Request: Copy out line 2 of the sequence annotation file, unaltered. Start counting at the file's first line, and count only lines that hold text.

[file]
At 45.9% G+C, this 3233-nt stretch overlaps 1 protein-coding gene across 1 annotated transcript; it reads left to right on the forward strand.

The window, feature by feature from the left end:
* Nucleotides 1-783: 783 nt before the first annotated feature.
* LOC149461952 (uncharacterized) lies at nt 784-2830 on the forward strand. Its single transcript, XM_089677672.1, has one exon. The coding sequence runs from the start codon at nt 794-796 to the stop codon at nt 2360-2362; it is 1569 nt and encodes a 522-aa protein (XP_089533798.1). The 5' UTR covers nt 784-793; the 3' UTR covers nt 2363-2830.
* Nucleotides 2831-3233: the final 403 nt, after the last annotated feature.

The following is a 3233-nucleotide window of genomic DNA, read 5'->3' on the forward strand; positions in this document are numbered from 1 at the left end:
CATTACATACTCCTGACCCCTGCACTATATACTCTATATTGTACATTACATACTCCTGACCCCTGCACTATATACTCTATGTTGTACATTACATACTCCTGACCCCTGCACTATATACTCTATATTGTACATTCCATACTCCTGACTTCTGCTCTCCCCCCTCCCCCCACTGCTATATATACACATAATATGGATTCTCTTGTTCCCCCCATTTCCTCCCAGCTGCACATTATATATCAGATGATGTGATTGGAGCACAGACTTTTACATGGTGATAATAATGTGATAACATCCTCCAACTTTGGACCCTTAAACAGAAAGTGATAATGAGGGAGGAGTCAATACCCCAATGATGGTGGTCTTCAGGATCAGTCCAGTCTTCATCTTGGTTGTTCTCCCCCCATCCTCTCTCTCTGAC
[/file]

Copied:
The window, feature by feature from the left end: